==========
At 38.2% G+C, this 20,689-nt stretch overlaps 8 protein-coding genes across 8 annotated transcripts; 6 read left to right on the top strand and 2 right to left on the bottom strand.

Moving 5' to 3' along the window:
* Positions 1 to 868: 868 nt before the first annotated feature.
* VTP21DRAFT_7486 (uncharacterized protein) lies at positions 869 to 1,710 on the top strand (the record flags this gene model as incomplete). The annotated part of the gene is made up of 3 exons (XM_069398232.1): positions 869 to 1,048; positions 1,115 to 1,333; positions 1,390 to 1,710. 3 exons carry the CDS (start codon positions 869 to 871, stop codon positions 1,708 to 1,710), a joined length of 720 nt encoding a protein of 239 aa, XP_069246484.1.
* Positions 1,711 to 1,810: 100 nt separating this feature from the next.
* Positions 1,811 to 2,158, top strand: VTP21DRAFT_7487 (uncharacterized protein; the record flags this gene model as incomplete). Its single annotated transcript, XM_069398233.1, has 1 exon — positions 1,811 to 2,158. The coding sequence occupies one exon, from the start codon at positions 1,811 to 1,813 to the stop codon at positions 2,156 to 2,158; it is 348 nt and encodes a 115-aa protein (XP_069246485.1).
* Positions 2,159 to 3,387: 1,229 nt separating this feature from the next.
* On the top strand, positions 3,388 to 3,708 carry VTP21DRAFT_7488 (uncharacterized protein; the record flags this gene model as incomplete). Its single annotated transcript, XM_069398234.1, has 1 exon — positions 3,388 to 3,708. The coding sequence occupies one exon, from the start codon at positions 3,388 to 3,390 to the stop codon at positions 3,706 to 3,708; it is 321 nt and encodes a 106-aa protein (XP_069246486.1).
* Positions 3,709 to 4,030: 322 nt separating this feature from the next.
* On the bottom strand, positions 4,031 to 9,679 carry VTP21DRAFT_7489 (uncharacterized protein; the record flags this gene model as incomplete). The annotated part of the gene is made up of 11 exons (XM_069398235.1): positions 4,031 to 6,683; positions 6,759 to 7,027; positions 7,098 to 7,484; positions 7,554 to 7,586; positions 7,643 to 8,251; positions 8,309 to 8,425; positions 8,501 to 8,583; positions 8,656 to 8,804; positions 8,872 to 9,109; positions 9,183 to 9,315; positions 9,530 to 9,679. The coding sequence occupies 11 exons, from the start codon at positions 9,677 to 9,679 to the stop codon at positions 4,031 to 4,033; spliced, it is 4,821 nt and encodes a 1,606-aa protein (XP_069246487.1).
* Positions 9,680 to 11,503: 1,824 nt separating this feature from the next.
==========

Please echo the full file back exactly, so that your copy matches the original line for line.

At 38.2% G+C, this 20,689-nt stretch overlaps 8 protein-coding genes across 8 annotated transcripts; 6 read left to right on the top strand and 2 right to left on the bottom strand.

Moving 5' to 3' along the window:
* Positions 1 to 868: 868 nt before the first annotated feature.
* VTP21DRAFT_7486 (uncharacterized protein) lies at positions 869 to 1,710 on the top strand (the record flags this gene model as incomplete). The annotated part of the gene is made up of 3 exons (XM_069398232.1): positions 869 to 1,048; positions 1,115 to 1,333; positions 1,390 to 1,710. 3 exons carry the CDS (start codon positions 869 to 871, stop codon positions 1,708 to 1,710), a joined length of 720 nt encoding a protein of 239 aa, XP_069246484.1.
* Positions 1,711 to 1,810: 100 nt separating this feature from the next.
* Positions 1,811 to 2,158, top strand: VTP21DRAFT_7487 (uncharacterized protein; the record flags this gene model as incomplete). Its single annotated transcript, XM_069398233.1, has 1 exon — positions 1,811 to 2,158. The coding sequence occupies one exon, from the start codon at positions 1,811 to 1,813 to the stop codon at positions 2,156 to 2,158; it is 348 nt and encodes a 115-aa protein (XP_069246485.1).
* Positions 2,159 to 3,387: 1,229 nt separating this feature from the next.
* On the top strand, positions 3,388 to 3,708 carry VTP21DRAFT_7488 (uncharacterized protein; the record flags this gene model as incomplete). Its single annotated transcript, XM_069398234.1, has 1 exon — positions 3,388 to 3,708. The coding sequence occupies one exon, from the start codon at positions 3,388 to 3,390 to the stop codon at positions 3,706 to 3,708; it is 321 nt and encodes a 106-aa protein (XP_069246486.1).
* Positions 3,709 to 4,030: 322 nt separating this feature from the next.
* On the bottom strand, positions 4,031 to 9,679 carry VTP21DRAFT_7489 (uncharacterized protein; the record flags this gene model as incomplete). The annotated part of the gene is made up of 11 exons (XM_069398235.1): positions 4,031 to 6,683; positions 6,759 to 7,027; positions 7,098 to 7,484; positions 7,554 to 7,586; positions 7,643 to 8,251; positions 8,309 to 8,425; positions 8,501 to 8,583; positions 8,656 to 8,804; positions 8,872 to 9,109; positions 9,183 to 9,315; positions 9,530 to 9,679. The coding sequence occupies 11 exons, from the start codon at positions 9,677 to 9,679 to the stop codon at positions 4,031 to 4,033; spliced, it is 4,821 nt and encodes a 1,606-aa protein (XP_069246487.1).
* Positions 9,680 to 11,503: 1,824 nt separating this feature from the next.